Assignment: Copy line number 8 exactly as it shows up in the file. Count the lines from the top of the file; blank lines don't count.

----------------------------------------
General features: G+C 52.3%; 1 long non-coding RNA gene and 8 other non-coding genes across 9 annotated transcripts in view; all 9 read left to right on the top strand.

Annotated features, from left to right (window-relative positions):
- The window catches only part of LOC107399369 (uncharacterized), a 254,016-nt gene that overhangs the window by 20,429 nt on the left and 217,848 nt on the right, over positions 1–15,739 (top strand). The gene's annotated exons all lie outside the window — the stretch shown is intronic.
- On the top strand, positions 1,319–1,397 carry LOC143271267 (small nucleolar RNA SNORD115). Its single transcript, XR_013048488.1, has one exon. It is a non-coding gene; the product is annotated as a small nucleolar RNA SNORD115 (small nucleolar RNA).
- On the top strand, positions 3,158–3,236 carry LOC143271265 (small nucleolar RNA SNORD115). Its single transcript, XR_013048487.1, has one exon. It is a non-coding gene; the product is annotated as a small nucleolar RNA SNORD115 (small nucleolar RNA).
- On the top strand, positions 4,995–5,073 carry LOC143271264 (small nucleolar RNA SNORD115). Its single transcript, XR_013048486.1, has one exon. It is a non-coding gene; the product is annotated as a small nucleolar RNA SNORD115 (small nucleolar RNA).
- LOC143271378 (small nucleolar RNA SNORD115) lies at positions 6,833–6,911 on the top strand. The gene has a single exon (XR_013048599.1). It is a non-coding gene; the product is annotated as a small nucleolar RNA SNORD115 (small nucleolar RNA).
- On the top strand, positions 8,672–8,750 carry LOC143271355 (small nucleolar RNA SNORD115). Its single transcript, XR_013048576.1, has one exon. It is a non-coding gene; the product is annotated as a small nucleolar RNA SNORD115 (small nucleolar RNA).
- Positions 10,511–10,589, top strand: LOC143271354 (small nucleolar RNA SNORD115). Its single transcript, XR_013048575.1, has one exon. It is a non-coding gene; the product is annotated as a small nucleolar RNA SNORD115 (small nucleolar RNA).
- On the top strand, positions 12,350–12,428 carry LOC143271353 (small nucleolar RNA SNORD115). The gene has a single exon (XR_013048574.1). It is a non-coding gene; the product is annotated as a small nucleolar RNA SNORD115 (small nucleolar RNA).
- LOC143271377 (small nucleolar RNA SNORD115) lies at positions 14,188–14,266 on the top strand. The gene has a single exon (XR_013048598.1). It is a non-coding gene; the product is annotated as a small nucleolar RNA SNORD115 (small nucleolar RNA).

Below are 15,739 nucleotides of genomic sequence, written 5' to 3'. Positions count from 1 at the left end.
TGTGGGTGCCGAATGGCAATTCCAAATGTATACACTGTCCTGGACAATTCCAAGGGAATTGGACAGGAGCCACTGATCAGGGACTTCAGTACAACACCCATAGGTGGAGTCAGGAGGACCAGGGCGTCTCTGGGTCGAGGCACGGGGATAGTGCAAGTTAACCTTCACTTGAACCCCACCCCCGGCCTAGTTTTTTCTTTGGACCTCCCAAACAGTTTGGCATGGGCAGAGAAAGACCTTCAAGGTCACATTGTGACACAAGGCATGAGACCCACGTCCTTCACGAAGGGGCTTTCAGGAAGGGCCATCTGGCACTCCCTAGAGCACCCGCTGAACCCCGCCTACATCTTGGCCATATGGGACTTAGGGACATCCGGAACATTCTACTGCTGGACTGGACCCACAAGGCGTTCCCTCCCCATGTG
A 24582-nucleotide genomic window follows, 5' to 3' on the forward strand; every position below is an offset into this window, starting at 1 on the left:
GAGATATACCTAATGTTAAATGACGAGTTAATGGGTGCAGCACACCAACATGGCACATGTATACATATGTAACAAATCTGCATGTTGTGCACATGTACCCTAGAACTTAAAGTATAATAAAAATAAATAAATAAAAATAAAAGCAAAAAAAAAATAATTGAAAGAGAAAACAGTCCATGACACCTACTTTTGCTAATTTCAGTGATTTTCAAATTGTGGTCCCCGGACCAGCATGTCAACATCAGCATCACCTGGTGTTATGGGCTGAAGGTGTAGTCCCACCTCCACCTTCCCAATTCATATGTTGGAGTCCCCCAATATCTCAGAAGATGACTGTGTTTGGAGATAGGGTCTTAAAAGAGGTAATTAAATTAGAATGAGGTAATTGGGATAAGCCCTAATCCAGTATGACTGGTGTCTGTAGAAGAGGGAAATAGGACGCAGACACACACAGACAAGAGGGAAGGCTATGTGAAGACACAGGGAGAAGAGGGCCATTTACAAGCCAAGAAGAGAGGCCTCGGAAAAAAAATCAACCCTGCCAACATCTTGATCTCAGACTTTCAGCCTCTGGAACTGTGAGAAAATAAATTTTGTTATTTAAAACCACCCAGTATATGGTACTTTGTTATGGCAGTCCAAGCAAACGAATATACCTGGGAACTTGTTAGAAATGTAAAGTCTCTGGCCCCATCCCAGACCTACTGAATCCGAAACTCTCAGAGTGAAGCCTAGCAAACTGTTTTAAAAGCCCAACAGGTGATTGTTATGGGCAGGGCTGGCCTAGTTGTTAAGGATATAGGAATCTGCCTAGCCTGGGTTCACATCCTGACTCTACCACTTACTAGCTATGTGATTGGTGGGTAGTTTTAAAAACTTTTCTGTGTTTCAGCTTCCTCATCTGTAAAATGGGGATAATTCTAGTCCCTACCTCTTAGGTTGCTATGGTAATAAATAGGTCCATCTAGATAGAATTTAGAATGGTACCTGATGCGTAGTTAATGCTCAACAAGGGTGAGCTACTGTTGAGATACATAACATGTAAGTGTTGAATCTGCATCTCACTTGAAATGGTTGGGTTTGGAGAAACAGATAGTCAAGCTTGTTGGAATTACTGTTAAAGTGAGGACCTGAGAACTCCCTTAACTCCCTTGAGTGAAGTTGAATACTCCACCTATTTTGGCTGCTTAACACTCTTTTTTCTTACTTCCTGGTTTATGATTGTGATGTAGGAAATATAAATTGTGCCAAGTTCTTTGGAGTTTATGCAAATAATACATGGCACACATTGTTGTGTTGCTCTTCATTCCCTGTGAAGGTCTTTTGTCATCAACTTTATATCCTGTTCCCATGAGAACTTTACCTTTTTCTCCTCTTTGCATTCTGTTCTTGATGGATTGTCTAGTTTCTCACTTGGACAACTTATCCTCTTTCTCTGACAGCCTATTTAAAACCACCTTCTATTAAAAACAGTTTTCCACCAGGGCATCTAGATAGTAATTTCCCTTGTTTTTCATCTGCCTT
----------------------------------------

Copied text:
- On the top strand, positions 8,672–8,750 carry LOC143271355 (small nucleolar RNA SNORD115). Its single transcript, XR_013048576.1, has one exon. It is a non-coding gene; the product is annotated as a small nucleolar RNA SNORD115 (small nucleolar RNA).